Christopher’s career is a force of will, and he has an ambitious recording schedule to prove it. His latest release for Jazzology explores The Art of the New Orleans Trio with two classic instrumentations featured. The first half of the 12 track album finds him with Kris Tokarski on piano and Benny Amon on drums. Both are among the young musicians who have flocked to the city since Hurricane Katrina. The rest of the album has him with Don Vappie on guitar and Peter Harris on bass. Both have long local careers behind them.
The result is not a sense of two contrasting albums but simply a shift in tone. The pump of piano and drums has an easy energy giving the feel of a full New Orleans band. With a guitar and bass backing it is harder to lift out of the café jazz vibe but this threesome is up to the task. The local heat, the “elasticity of the beat”, as Christopher puts it, is maintained throughout.
All but three tracks are original compositions. Christopher consciously adopted chord progressions from standards or elements of several songs to encourage a feeling of easy familiarity. For example, “Meet Me At The Eagle Saloon” draws on “Do You Know What It Means To Miss New Orleans”, creating a similar melancholy. The title fits the composition, especially if you know the role the Eagle Saloon played in early jazz.
Several titles reference New Orleans, including “City Park Swing” and “Follow The Second Line”, (the only one of the bunch Christopher wrote earlier than 2016). They achieve an authentic feel, and titles like “Alone At The Ball” and “You’ll Be Cryin’ The Blues, Not Me” are convincing enough to fool a sheet music collector.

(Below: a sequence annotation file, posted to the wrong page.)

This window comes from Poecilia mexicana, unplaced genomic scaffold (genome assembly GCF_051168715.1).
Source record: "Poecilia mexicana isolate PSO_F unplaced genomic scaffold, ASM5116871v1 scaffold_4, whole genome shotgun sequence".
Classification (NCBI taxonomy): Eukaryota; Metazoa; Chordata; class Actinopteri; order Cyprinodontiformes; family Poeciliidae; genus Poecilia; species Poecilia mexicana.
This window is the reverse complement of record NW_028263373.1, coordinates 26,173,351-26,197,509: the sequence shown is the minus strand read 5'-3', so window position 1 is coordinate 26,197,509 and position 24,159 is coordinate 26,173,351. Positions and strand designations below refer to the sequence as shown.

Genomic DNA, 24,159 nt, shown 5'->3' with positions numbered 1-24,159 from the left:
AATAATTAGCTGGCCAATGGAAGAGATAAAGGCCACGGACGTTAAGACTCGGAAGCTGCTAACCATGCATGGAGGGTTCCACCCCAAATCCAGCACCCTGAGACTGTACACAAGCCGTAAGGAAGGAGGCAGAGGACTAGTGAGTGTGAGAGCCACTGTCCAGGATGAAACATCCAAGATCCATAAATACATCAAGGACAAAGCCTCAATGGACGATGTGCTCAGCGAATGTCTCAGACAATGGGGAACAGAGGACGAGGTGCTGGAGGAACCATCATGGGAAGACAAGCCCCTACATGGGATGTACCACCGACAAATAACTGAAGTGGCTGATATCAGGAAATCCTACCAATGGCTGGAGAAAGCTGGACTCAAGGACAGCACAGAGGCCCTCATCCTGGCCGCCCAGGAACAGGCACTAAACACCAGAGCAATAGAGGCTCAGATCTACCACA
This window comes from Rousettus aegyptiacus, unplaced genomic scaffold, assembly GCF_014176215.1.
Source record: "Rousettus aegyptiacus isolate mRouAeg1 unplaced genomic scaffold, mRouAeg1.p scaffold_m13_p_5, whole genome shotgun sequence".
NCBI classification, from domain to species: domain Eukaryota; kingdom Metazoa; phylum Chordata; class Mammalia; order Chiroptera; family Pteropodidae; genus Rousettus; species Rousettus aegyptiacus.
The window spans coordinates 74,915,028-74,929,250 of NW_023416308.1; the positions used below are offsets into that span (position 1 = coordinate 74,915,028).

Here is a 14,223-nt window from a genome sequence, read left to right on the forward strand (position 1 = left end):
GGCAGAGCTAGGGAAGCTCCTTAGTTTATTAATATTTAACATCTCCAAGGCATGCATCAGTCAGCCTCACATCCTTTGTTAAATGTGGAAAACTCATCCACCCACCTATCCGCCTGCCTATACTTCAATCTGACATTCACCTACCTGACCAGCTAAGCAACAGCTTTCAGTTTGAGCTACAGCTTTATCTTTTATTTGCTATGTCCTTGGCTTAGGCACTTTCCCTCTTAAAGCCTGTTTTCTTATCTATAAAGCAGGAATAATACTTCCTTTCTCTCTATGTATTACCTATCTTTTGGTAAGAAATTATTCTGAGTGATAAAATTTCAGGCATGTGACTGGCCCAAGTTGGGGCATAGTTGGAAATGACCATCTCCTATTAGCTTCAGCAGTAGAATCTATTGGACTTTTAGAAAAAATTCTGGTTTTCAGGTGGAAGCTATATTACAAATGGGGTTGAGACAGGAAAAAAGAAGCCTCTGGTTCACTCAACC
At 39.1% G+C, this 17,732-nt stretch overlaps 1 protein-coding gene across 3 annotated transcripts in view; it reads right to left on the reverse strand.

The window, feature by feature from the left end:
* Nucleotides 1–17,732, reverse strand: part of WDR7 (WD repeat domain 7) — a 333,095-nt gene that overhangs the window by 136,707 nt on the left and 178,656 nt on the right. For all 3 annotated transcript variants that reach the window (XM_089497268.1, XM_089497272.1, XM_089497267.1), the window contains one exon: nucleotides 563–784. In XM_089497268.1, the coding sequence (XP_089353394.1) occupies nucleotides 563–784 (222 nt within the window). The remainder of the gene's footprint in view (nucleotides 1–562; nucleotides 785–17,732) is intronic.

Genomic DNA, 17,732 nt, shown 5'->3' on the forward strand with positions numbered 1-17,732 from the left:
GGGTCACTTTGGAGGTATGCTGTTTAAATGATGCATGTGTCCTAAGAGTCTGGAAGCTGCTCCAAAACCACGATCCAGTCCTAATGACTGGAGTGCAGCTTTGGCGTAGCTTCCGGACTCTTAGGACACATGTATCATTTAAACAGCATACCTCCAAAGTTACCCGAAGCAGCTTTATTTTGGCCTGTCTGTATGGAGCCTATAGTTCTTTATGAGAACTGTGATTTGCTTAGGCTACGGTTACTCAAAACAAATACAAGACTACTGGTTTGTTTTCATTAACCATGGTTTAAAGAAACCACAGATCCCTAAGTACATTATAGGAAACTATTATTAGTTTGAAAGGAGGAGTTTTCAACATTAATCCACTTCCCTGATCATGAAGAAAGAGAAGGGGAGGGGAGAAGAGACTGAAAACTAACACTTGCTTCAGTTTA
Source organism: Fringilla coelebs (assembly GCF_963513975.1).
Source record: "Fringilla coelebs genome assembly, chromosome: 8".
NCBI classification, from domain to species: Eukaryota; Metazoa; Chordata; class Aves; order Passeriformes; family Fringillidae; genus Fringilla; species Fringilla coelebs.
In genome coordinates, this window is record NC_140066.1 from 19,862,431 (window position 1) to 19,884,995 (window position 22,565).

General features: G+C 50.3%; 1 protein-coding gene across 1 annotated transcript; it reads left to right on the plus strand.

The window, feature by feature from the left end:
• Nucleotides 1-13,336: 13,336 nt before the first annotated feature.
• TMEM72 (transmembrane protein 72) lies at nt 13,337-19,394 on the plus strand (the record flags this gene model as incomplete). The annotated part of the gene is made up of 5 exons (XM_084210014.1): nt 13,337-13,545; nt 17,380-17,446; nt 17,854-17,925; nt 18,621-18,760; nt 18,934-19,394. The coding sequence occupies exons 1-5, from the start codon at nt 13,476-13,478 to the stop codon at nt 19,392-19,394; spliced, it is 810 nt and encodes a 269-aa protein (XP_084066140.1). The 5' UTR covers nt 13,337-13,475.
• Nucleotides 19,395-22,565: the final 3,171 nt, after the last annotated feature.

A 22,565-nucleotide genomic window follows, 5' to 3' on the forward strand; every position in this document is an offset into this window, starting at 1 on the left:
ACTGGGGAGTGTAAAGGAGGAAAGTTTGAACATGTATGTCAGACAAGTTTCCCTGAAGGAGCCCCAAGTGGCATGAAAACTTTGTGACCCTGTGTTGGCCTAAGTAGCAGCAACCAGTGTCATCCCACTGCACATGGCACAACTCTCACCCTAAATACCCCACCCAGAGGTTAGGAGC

The trio format allows for deep interplay and plenty of time for all concerned. Evan is certainly one of our leading clarinetists with an intuitive grasp of the creole clarinetists he emulates. Kris Tokarski impresses, and has an comfortable report with Ammon on drums. The first section ends with one of the three standards, a romping “Let Me Call You Sweetheart” that concludes with a particularly nice clarinet run.
Vappie builds a natural heat throughout the second half of the album, and Harris nails both ensemble play and solos. This isn’t an “ice sculpture” gig, the trio demand full attention and if there’s blood left in you you’ll be moved. “Old Sober March” is particularly invigorating. The final track breaks the trio format with the inclusion of Jon-Erik Kellso playing trumpet on “Lonesome Me”, it’s an outtake from his new release recorded during the same sessions.
While Evan expresses a preference in his liner notes for not lugging around drums and worrying about out of tune pianos I personally enjoyed hearing the two younger players put to the test. That said, the skillful ease of experience brought to the second half of the album will find many who prefer it. This is a high quality record deserving of the attention the Jazzology label can bring it.